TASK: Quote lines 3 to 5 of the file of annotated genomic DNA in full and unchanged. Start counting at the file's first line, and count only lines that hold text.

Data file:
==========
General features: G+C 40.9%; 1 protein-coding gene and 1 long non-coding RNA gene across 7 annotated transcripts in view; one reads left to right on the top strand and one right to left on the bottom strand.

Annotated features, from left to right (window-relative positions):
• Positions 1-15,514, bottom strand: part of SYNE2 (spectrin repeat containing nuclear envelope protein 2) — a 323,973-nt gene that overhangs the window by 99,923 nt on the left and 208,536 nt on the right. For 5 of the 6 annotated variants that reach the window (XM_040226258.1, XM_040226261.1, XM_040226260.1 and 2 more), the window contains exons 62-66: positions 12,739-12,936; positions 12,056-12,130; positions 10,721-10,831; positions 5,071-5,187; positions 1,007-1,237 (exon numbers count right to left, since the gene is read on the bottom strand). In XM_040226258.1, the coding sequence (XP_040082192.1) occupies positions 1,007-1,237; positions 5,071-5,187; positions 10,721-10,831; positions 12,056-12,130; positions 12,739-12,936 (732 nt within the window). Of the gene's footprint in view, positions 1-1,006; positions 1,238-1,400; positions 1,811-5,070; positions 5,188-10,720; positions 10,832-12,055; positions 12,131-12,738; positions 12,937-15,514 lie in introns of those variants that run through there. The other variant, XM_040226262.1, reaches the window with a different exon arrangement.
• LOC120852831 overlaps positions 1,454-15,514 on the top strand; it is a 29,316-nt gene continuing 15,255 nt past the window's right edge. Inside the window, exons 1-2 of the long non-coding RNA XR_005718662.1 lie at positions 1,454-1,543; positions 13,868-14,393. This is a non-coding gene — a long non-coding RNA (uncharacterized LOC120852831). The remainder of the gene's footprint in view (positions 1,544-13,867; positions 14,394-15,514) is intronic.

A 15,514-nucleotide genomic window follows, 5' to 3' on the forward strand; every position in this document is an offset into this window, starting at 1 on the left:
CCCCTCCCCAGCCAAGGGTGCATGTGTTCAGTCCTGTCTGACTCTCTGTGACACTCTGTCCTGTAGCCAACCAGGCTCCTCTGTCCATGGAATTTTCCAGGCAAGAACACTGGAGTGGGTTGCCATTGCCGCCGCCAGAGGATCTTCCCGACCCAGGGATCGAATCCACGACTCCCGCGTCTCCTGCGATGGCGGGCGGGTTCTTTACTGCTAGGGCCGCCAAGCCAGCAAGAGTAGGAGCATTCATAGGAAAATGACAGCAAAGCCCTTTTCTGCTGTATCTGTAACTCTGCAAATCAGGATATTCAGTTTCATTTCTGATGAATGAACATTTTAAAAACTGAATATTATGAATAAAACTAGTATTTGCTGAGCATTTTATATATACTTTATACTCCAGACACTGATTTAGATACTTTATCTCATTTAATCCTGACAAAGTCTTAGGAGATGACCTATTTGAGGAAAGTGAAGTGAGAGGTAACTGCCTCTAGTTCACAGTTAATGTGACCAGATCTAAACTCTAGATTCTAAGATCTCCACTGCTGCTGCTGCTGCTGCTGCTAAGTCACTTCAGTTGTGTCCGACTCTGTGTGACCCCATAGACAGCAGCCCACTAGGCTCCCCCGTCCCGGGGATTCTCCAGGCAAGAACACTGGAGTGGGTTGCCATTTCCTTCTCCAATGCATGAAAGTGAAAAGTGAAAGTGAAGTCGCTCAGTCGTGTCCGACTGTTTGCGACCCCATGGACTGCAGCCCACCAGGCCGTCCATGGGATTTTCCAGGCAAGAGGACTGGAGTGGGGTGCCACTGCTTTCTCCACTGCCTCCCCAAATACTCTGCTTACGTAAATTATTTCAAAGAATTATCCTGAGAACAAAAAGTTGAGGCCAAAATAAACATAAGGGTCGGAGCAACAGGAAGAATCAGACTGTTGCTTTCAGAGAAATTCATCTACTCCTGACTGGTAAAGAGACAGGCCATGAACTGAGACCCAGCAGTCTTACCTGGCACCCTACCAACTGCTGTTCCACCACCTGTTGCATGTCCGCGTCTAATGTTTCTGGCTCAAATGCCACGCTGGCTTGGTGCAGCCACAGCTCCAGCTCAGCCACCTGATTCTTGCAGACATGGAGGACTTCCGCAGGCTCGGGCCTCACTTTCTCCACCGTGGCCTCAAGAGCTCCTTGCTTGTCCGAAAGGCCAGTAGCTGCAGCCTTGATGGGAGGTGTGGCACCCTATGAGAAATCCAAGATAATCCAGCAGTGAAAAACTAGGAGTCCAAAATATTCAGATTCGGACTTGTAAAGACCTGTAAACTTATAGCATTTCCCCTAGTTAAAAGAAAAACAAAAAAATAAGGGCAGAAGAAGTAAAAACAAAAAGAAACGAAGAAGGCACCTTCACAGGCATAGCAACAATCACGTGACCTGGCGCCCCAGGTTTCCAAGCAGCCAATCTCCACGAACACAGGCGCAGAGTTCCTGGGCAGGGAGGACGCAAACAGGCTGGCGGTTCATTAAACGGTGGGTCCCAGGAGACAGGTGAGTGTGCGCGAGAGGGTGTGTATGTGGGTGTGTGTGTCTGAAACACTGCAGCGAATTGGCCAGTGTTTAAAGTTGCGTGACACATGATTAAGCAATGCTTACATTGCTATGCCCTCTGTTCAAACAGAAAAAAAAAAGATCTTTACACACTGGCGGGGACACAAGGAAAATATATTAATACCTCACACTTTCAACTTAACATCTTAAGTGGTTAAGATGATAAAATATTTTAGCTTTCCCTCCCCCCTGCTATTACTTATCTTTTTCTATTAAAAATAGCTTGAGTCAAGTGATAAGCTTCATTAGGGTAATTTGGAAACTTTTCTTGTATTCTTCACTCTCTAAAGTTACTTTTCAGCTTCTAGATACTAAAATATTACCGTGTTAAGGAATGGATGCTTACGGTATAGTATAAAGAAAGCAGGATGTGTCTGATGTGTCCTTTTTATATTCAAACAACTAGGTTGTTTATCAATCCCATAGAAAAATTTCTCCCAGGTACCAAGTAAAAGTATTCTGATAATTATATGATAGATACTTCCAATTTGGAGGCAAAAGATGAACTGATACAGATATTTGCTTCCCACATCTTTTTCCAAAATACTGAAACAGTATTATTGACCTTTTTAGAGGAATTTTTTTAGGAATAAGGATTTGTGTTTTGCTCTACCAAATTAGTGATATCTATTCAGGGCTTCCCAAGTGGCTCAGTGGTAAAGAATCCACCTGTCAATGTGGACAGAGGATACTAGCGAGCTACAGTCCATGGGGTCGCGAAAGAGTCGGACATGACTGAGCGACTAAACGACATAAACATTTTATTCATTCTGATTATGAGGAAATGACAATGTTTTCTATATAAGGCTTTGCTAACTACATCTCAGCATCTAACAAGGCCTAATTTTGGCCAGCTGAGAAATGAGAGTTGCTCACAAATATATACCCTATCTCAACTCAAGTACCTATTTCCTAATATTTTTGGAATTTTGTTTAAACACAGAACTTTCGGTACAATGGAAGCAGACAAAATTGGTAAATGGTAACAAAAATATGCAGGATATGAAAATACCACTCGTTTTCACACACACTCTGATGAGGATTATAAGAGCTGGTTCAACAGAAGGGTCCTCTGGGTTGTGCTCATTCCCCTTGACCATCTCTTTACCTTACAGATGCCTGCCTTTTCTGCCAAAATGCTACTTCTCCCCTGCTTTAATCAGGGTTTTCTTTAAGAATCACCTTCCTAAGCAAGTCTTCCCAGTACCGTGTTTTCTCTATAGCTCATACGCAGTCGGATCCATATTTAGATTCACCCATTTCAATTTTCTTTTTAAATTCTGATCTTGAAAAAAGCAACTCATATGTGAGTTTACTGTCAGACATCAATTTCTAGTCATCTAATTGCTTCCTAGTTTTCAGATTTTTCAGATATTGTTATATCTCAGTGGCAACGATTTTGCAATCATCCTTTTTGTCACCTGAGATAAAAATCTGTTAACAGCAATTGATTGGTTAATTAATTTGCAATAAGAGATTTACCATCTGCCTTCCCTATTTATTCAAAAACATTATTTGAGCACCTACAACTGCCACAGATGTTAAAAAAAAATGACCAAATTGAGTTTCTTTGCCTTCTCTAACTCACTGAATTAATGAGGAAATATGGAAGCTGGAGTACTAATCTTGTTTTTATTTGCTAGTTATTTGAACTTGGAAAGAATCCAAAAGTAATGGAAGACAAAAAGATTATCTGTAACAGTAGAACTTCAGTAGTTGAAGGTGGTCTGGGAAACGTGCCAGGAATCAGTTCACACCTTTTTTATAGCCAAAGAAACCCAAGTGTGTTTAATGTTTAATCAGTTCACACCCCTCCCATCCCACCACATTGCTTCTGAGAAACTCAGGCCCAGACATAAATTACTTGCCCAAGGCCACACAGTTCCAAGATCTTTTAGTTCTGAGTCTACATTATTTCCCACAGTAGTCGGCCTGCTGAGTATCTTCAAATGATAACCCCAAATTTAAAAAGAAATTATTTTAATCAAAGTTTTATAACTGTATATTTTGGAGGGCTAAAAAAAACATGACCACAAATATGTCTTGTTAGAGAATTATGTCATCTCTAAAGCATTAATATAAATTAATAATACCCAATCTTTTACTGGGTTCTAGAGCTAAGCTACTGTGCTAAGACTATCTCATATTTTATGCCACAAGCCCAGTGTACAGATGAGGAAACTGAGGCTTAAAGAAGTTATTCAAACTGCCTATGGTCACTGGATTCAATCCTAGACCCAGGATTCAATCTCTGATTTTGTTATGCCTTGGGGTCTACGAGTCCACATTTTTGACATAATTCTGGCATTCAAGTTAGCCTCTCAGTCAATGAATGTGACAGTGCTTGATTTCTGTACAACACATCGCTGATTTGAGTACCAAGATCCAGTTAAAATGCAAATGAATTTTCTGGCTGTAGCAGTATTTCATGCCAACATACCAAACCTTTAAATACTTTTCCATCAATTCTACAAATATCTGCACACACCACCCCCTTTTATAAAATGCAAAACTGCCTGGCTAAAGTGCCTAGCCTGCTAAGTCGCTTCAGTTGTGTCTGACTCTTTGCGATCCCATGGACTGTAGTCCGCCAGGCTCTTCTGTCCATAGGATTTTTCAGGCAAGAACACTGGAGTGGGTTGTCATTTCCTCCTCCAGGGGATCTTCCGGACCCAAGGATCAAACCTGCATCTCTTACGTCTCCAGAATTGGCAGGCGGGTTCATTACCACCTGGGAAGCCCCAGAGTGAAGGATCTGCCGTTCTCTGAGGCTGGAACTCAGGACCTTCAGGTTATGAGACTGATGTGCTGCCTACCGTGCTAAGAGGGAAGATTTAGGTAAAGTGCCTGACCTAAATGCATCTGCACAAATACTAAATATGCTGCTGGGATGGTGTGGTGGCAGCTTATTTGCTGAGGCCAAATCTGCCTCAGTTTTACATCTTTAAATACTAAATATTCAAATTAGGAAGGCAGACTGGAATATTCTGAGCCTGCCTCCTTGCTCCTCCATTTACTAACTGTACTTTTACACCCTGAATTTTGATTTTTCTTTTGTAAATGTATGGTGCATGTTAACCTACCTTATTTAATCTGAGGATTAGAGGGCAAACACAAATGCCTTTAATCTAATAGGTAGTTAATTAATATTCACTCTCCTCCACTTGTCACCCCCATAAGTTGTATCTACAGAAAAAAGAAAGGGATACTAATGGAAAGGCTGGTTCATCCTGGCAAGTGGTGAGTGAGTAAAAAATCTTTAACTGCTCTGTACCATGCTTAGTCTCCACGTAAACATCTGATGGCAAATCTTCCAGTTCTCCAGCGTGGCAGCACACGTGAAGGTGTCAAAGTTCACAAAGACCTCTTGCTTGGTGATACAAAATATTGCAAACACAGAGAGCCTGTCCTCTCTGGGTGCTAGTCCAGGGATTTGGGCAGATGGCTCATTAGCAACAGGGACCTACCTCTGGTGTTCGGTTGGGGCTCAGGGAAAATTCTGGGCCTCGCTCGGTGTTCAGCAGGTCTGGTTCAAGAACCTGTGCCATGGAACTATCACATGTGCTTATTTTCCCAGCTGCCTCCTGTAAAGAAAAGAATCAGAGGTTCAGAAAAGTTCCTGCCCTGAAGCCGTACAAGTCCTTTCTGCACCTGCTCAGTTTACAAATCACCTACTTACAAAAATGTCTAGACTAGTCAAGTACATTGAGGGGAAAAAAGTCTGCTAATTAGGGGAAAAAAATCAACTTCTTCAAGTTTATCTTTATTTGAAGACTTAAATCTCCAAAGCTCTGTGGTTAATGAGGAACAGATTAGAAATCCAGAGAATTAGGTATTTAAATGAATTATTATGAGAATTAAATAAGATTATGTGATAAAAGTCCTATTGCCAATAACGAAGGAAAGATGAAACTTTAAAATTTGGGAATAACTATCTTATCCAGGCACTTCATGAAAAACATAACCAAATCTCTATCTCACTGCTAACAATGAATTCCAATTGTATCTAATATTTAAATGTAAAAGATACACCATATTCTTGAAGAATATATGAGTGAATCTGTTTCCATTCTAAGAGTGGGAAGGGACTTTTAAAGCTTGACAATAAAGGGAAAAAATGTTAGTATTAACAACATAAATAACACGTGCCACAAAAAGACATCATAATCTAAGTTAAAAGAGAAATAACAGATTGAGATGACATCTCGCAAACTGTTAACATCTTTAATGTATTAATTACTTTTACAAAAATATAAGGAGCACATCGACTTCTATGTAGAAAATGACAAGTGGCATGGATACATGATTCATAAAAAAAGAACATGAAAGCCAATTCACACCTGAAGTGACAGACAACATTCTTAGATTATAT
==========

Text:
• Positions 1-15,514, bottom strand: part of SYNE2 (spectrin repeat containing nuclear envelope protein 2) — a 323,973-nt gene that overhangs the window by 99,923 nt on the left and 208,536 nt on the right. For 5 of the 6 annotated variants that reach the window (XM_040226258.1, XM_040226261.1, XM_040226260.1 and 2 more), the window contains exons 62-66: positions 12,739-12,936; positions 12,056-12,130; positions 10,721-10,831; positions 5,071-5,187; positions 1,007-1,237 (exon numbers count right to left, since the gene is read on the bottom strand). In XM_040226258.1, the coding sequence (XP_040082192.1) occupies positions 1,007-1,237; positions 5,071-5,187; positions 10,721-10,831; positions 12,056-12,130; positions 12,739-12,936 (732 nt within the window). Of the gene's footprint in view, positions 1-1,006; positions 1,238-1,400; positions 1,811-5,070; positions 5,188-10,720; positions 10,832-12,055; positions 12,131-12,738; positions 12,937-15,514 lie in introns of those variants that run through there. The other variant, XM_040226262.1, reaches the window with a different exon arrangement.
• LOC120852831 overlaps positions 1,454-15,514 on the top strand; it is a 29,316-nt gene continuing 15,255 nt past the window's right edge. Inside the window, exons 1-2 of the long non-coding RNA XR_005718662.1 lie at positions 1,454-1,543; positions 13,868-14,393. This is a non-coding gene — a long non-coding RNA (uncharacterized LOC120852831). The remainder of the gene's footprint in view (positions 1,544-13,867; positions 14,394-15,514) is intronic.

A 15,514-nucleotide genomic window follows, 5' to 3' on the forward strand; every position in this document is an offset into this window, starting at 1 on the left: